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Newton Essay Research Paper Isaac Newton Isaac

Newton Essay, Research Paper Isaac Newton Isaac Newton was born on January fourth, 1643 (Christmas Day on the Julian calendar). He was born in the small village of Woolsthrope, Lincolnshire. He was born prematurely and was not expected to live more than a couple of days. Robert Newton, Isaac’s father, died three months before Isaac was born not giving him a chance to see his unborn son.

Newton Essay, Research Paper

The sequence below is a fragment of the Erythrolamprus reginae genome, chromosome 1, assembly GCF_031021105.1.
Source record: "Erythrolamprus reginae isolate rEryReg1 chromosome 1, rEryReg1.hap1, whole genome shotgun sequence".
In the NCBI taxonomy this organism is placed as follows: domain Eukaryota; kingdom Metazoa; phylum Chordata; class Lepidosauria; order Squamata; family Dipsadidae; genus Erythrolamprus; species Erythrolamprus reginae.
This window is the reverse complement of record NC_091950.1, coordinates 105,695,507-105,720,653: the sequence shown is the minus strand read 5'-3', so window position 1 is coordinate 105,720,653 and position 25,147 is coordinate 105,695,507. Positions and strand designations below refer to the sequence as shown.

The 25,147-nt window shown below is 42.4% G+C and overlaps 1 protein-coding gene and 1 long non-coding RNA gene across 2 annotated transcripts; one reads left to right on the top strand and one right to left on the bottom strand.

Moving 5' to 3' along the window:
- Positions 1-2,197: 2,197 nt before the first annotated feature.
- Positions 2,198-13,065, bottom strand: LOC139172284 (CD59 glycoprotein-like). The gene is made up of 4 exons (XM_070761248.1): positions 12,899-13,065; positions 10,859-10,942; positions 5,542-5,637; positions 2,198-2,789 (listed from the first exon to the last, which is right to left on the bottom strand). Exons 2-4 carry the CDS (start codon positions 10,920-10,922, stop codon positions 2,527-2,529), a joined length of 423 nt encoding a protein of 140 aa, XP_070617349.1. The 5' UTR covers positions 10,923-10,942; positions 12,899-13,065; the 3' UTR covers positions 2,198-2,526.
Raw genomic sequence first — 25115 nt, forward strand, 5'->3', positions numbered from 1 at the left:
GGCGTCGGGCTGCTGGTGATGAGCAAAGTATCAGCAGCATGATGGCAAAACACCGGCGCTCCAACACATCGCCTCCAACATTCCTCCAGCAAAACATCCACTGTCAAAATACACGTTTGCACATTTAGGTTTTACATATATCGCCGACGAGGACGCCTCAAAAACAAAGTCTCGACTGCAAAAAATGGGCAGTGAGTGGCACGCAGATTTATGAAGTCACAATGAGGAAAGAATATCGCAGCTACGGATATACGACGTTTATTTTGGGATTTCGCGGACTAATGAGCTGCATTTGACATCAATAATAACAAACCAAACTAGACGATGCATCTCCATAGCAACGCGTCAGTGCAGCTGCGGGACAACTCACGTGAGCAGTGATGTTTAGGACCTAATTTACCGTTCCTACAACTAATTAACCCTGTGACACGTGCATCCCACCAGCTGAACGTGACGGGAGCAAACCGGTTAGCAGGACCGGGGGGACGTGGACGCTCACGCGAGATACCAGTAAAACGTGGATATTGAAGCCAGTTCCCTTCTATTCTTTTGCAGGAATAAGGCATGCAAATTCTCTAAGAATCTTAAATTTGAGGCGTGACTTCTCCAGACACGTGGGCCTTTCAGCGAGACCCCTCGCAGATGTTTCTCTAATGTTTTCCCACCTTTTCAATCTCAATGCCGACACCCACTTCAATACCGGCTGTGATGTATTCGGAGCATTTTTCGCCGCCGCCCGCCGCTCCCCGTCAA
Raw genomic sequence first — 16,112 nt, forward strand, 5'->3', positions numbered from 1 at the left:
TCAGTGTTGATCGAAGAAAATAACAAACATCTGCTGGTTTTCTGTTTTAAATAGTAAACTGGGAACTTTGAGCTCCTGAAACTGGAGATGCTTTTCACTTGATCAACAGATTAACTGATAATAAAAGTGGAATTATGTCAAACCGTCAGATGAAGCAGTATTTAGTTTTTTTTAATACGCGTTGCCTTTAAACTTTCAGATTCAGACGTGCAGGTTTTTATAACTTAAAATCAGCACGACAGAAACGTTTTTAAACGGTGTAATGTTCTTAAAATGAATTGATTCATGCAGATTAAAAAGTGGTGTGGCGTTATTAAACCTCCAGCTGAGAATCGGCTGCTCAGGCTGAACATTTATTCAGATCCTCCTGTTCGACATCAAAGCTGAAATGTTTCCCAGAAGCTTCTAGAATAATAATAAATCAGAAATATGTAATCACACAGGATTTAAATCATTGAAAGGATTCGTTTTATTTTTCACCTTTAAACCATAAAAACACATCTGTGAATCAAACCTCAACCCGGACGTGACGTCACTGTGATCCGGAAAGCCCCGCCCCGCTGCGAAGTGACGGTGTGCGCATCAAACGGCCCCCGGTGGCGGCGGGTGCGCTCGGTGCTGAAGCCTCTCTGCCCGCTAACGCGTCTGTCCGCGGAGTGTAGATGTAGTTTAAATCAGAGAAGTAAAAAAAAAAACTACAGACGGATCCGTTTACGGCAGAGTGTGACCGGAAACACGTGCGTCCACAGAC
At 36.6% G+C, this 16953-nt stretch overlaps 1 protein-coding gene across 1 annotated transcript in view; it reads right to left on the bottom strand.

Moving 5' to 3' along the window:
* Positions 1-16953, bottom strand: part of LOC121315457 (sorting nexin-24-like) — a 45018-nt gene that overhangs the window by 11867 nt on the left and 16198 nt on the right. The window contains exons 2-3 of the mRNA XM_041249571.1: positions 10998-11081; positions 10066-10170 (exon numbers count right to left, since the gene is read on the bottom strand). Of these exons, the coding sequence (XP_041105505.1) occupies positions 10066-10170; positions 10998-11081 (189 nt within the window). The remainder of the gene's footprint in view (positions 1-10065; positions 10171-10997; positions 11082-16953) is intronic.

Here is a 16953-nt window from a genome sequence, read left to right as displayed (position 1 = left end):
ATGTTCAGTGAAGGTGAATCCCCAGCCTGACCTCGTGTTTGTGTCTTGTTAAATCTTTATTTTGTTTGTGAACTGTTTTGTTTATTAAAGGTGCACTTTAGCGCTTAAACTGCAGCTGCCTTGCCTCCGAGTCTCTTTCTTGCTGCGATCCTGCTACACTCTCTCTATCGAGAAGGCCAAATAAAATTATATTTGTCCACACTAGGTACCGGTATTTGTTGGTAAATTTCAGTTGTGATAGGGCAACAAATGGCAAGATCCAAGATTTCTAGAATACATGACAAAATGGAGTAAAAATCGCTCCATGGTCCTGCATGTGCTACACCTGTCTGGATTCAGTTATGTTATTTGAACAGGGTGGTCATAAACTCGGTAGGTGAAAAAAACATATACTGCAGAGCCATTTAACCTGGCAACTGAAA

Isaac Newton Isaac Newton was born on January fourth, 1643 (Christmas Day on the Julian calendar). He was born in the small village of Woolsthrope, Lincolnshire. He was born prematurely and was not expected to live more than a couple of days. Robert Newton, Isaac’s father, died three months before Isaac was born not giving him a chance to see his unborn son. At the age of three, in 1645, Isaac’s mother, Hannah, remarried to a wealthy clergyman, Reverend Barnabas Smith. She left Isaac with his grandmother so he could stay with the farm and the Woolsthrope Manor. Hanna moved to North Witham to live with her new husband. While staying with his grandmother, Isaac went to the village school where he learned how to read and write. Newton wasn’t your ordinary kid; he didn’t make friends and was not interested in physical activity. He was great at building models, drawing, and making diagrams of certain things that he made. At the age of twelve Isaac went to King’s School until Mrs. Smith widowed again because of Reverend Smith’s death. Mrs. Smith then moved back to the farm to continue to carry out the family duties. In this process she took Isaac out of school so that he would help on the farm. Isaac wasn’t much of a farmer. He was more concentrated on mathematics and mechanics. He made many drawings and paintings. He also made model clocks and many other things that interested him. This was brought to Isaac’s mother’s attention when Isaac’s grandfather told Hannah that Isaac was a “gifted child” and that his talent shouldn’t be wasted on farming. He was then enrolled back in King’s School to continue with his studies. Isaac’s mother asked her brother, Reverend William Ayscough, to see if Isaac had the potential to enroll in Trinity College a part of Cambridge University. From Reverend Ayscoughs observations he found that Isaac had the skill to go to the College. In 1661 he started in Trinity College. He had just enough money to get in Trinity but not all the expenses were paid like books and food. He had to pay his way by doing chores and waiting on people at the dinning table. He kept journals of all of his experiences. He wrote about how he was inspired by famous people like Aristotle, Galileo, and Rene Descartes. It was all kept in his notebooks. During this time, the Bubonic Plague was in full affect. Isaac had to go back to the farm in Woolsthrope and wait till to The Plague was over. He got occasional visits to go to Trinity, but only two visits were made during this time period, which ended in 1667; about two years out of school. During The Plague Isaac did his finest works and made tremendous discoveries. Since he studied famous scientists, he continued to pursue their work. He made experiments to test his thoughts with other scientist’s thoughts. One of his inventions was fluxion method. It was a mathematics technique that branched off into what is now known as calculus. He made it easier to calculate lines and curve in more inverse operations. This technique is still used today. The only thing that wasn’t done was publicizing his methods; which could hurt him in the future. Next he experimented with light, prisms, and lenses. He wanted to find a way to make a better telescope. In this process he wrote this quote: ” Light consists of Rays differently refrangible, which were accordingly to their degrees of refrangibility, transmitted towards divers parts of the wall. What is more, I have often with Admiration beheld that all the Colors of the Prism being made to converge, and thereby to be again mixed, reproduced light, intirely and perfectly white.” This was said when he discovered that Violet light bends (refracts) more than indigo, which refracted more than blue, and so on. Later he returned to Trinity College in 1667. While in College he worked with light for a while longer never making public of his discoveries. He wanted to make the perfect telescope but failed because of the shape of the lenses. Then he used a mirror in place of the lens. This was the reflecting telescope (picture on following pages). This telescope gave a clearer picture and is more focused than that of a refracting telescope. Since light bends, Newton uses a mirror to make the bended light and reflects it to the eyepiece making the light more clearly. After his discovery, Newton was accepted into the Royal Society after sending one of his telescopes to them in 1671. He wrote to one of the members stating that he made discoveries that led him to the building of the telescope. Newton sent a paper with experiments and facts that white light was actually a mixture of colors. The Society didn’t accept this theory and he was stuck between a rock and a hard place. He got into many arguments and had to prove his theory. Newton continued with his work even though he was ridiculed. He kept his work confidential until he published his book Opticks in 1704 on his theory of light. He talked about sunlight when passed through a prism; different blends of light rays separate from the sunlight. This led him to the building of his reflecting telescope. Newton’s best work was in the fields of Gravity, Astronomy, and Motion. Everyone has probably heard of the story of New and the apple. Newton was sitting in a forest in Woolsthrope and he saw an apple fall to the ground. This led him to believe that there is some kind of pull or force on the earth. He soon found out that the same pull that dropped the apple is the same that pull keeps the moon in orbit. He showed this theory by tying an object to a string and spinning it around. It proved why the moon and the other planets are in space. With this and a visit from Edmund Halley it possible for Newton to publish another book, The Mathematical Principles of Natural Philosophy, or Principia. This book was talked about everywhere. It was a sensation, the talk of the town. The book showed how forces acted upon his basic laws of motion. Newton’s three laws of motion are: 1) The body will stay at rest (if it is not already moving) or will continue to move at the same speed and in straight line (if it is already moving) unless an outside force acts upon it (Inertia). 2) A moving body moves faster, or accelerates, when a force acts on it. It accelerates in the direction of the force, and the amount of acceleration depends on the size of the force and the mass of the object. (An empty shopping cart will be easier than a full one) 3) Forces always act in pairs. If you push or pull an object, it will push or pull you in return and with equal force (Action and Reaction). “The force that body A exerts on body B is always equal and opposites to the force that body B exerts on body A.” All of these things and explanations to them are in the book, Principia. This book started the principles of modern science. Newton’s next step in life was teaching in Trinity College. He was then elected to the Parliament for Cambridge. This happened when Newton made an attempt to stop James II in 1689. During his time he didn’t do much in the Parliament. In 1695, Newton became a Warden of the Mint in London. Even though he was a Warden he still did his duties at Cambridge. Then in 1703 Newton became President of the Royal Society and for the rest of his life. Isaac Newton died on the morning of March 20, 1727, a life span of about eighty-five years. He made many contributions like inventing modern science and calculus. I think he was a brilliant man of his time and deserves a bit more credit for his work. This concludes my report on Sir Isaac Newton.